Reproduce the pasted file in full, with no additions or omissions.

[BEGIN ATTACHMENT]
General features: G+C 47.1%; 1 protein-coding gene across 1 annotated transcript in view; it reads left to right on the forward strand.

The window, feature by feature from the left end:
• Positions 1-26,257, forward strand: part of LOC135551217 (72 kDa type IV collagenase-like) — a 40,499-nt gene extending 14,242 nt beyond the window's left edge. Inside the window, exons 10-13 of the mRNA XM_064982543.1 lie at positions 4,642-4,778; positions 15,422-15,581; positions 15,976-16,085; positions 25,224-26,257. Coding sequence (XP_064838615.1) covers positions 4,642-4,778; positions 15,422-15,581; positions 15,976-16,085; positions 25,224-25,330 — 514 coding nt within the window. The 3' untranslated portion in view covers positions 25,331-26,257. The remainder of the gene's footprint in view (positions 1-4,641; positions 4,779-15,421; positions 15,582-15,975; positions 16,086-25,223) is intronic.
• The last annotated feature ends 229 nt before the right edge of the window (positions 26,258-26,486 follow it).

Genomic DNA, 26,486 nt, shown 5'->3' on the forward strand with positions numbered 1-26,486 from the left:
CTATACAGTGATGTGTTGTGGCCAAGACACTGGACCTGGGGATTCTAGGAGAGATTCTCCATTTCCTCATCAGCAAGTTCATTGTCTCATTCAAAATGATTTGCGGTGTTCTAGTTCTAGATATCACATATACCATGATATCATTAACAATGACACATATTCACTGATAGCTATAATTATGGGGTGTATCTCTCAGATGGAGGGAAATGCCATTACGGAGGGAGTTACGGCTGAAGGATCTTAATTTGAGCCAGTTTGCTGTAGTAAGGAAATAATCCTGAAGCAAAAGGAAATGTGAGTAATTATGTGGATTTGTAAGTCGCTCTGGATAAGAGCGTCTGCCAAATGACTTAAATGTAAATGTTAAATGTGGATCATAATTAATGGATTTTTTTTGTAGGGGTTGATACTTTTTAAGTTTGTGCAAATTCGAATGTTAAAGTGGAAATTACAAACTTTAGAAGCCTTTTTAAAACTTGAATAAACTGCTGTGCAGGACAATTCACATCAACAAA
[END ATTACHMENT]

General features: G+C 47.1%; 1 protein-coding gene across 1 annotated transcript in view; it reads left to right on the forward strand.

The window, feature by feature from the left end:
• Positions 1-26,257, forward strand: part of LOC135551217 (72 kDa type IV collagenase-like) — a 40,499-nt gene extending 14,242 nt beyond the window's left edge. Inside the window, exons 10-13 of the mRNA XM_064982543.1 lie at positions 4,642-4,778; positions 15,422-15,581; positions 15,976-16,085; positions 25,224-26,257. Coding sequence (XP_064838615.1) covers positions 4,642-4,778; positions 15,422-15,581; positions 15,976-16,085; positions 25,224-25,330 — 514 coding nt within the window. The 3' untranslated portion in view covers positions 25,331-26,257. The remainder of the gene's footprint in view (positions 1-4,641; positions 4,779-15,421; positions 15,582-15,975; positions 16,086-25,223) is intronic.
• The last annotated feature ends 229 nt before the right edge of the window (positions 26,258-26,486 follow it).

Genomic DNA, 26,486 nt, shown 5'->3' on the forward strand with positions numbered 1-26,486 from the left:
CTATACAGTGATGTGTTGTGGCCAAGACACTGGACCTGGGGATTCTAGGAGAGATTCTCCATTTCCTCATCAGCAAGTTCATTGTCTCATTCAAAATGATTTGCGGTGTTCTAGTTCTAGATATCACATATACCATGATATCATTAACAATGACACATATTCACTGATAGCTATAATTATGGGGTGTATCTCTCAGATGGAGGGAAATGCCATTACGGAGGGAGTTACGGCTGAAGGATCTTAATTTGAGCCAGTTTGCTGTAGTAAGGAAATAATCCTGAAGCAAAAGGAAATGTGAGTAATTATGTGGATTTGTAAGTCGCTCTGGATAAGAGCGTCTGCCAAATGACTTAAATGTAAATGTTAAATGTGGATCATAATTAATGGATTTTTTTTGTAGGGGTTGATACTTTTTAAGTTTGTGCAAATTCGAATGTTAAAGTGGAAATTACAAACTTTAGAAGCCTTTTTAAAACTTGAATAAACTGCTGTGCAGGACAATTCACATCAACAAA